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  • Provides an opportunity for participants to enjoy socializing and music.
    November 23, 2020
    This event occurs weekly on Monday between October 19, 2020 and December 14, 2020
  • This program will provide clients with an opportunity to prepare simple meals and desserts.
    November 23, 2020
    This event occurs weekly on Monday between October 19, 2020 and December 14, 2020
  • Story and corresponding yoga sequence, breathing exercises and meditation.
    November 24, 2020
    This event occurs weekly on Tuesday between October 13, 2020 and December 8, 2020
  • Provides opportunities for teens to socially connect and interact with peers.
    November 24, 2020
    This event occurs weekly on Tuesday between October 6, 2020 and December 15, 2020

Niko's story

At the age of 3, Nikodem (Niko) Sarna can now use his right hand to grasp objects, and is learning to use it more in the tasks of everyday life. He works at the job and his progress shows. It is hard to believe that two short years ago he could barely use it at all.
A household mishap when he was three months old led his mother, Monica, and her husband Michal, to discover Niko had cerebral palsy.
“He fell off our coffee table while he was in a bouncy chair,” says Monica. “His right collarbone fractured, and it healed but his right side did not improve. He didn’t want to use the right hand so we consulted our doctor and that’s when we learned he had cerebral palsy.”
Niko’s diagnosis, right-sided hemiplegia, or weakness on the right side of his body due to cerebral palsy, was a shock. 
Yet cerebral palsy can be caused by a momentary lack of oxygen to a baby’s brain during pregnancy or delivery, and Monica’s delivery had not been smooth.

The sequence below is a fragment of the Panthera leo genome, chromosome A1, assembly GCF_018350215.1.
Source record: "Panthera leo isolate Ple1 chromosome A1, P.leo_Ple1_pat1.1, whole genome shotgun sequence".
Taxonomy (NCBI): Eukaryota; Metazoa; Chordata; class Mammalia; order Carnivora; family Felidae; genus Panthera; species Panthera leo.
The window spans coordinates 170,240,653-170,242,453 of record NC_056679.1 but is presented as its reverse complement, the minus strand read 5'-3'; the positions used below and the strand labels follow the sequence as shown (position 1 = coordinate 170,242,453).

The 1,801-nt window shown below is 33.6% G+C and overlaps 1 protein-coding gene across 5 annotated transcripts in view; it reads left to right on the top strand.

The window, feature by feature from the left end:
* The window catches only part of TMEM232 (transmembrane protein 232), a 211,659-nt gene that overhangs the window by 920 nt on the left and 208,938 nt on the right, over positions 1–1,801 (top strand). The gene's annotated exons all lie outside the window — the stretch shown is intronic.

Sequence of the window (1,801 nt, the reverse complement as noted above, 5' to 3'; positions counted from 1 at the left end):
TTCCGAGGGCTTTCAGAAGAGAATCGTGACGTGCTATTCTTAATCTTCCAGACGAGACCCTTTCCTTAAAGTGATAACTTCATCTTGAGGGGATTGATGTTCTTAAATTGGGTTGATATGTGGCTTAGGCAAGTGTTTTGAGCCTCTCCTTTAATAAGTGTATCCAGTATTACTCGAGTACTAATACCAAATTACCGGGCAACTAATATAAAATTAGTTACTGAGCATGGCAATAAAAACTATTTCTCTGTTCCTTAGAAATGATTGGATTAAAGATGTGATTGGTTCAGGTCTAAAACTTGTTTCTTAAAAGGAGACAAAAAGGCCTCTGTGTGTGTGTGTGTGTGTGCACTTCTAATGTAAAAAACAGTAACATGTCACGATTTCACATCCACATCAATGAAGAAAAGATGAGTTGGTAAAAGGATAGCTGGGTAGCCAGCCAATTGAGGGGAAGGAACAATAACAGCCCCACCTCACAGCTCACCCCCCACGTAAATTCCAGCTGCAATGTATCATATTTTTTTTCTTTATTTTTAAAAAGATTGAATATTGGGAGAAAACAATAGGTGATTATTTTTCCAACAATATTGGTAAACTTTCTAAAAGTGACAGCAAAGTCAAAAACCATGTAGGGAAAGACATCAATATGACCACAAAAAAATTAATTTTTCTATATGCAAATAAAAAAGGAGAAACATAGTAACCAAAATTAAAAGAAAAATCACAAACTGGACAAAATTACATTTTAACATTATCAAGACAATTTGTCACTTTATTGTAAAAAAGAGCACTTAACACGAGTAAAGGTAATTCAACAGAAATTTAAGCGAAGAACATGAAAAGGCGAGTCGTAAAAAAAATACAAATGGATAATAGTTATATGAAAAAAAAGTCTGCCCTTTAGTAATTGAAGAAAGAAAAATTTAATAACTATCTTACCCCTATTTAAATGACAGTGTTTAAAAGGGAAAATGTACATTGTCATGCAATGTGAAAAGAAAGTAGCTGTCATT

Yet it was not until after the diagnosis that Niko began to show symptoms typical of the condition.
Client Niko Sarna builds strength in his weak hand during a therapy session with ErinoakKids Occupational Therapist Kim Edwards.
“Niko would only use his right arm and hand for gross movements when his mother or I held his left hand – which Niko was very resistant to,” explains ErinoakKids Occupational Therapist Kim Edwards. “He would often keep his right hand in a fist and use only his left hand when playing.” 
Children with this type of cerebral palsy have been shown to improve through a form of therapy called
constraint induced movement therapy (CIMT), in which the child’s unaffected arm is placed in a cast while the therapist takes the child through a course of therapy. The therapy seems like play, but the cast forces the child to use the affected hand, and the exercise leads to improvement. Originally introduced as part of the Helping Hands summer camp program at ErinoakKids, CIMT is now part of regular service offerings, and has become recognized as a leading best practice in the profession.
At one of Niko’s early therapy sessions in February 2015, Kim began using a sock puppet as a modified version of CIMT, then moved ahead to the use of the cast in April 2015.
“After each session, he used his right arm much more frequently and functionally,” says Kim. “The night the first cast came off, he used his right hand to eat grapes and blueberries, something he had not been able to do before.”
Monica attributes Niko’s remarkable progress to his motivation and unique bond with Kim.
“When I tell him we’re going to see Kim he can’t wait to get to treatment,” Monica says.
That special relationship, combined with his hard work and determination, is helping Niko see amazing results.
“Today, Niko opens his right hand nicely and often uses it to help support his weight,” Monica says. “It’s such a huge improvement that we count ourselves lucky that Niko received the support and services he needed at ErinoakKids. He’s a much more mobile, confident and happy little boy because of it.”
Each summer, ErinoakKids offers the Helping Hands Program for children with a diagnosis of cerebral palsy with hemiplegia, or weakness on one side of the body. The program helps children improve impaired hand and arm function through fun group games and arts activities such as painting, treasure hunts and magic!

Did you know?

Did you know that the three smallest bones in the human body are in the ear and are called the stapes (stirrup), incus (anvil) and malleus (hammer)? The stapes is the smallest of the three bones, and is just 3.3 millimetres long in the average person. It is a tiny stirrup-shaped bone, and is known as the "stirrup." It is also the lightest bone in the body.

Read about Infant Hearing Services
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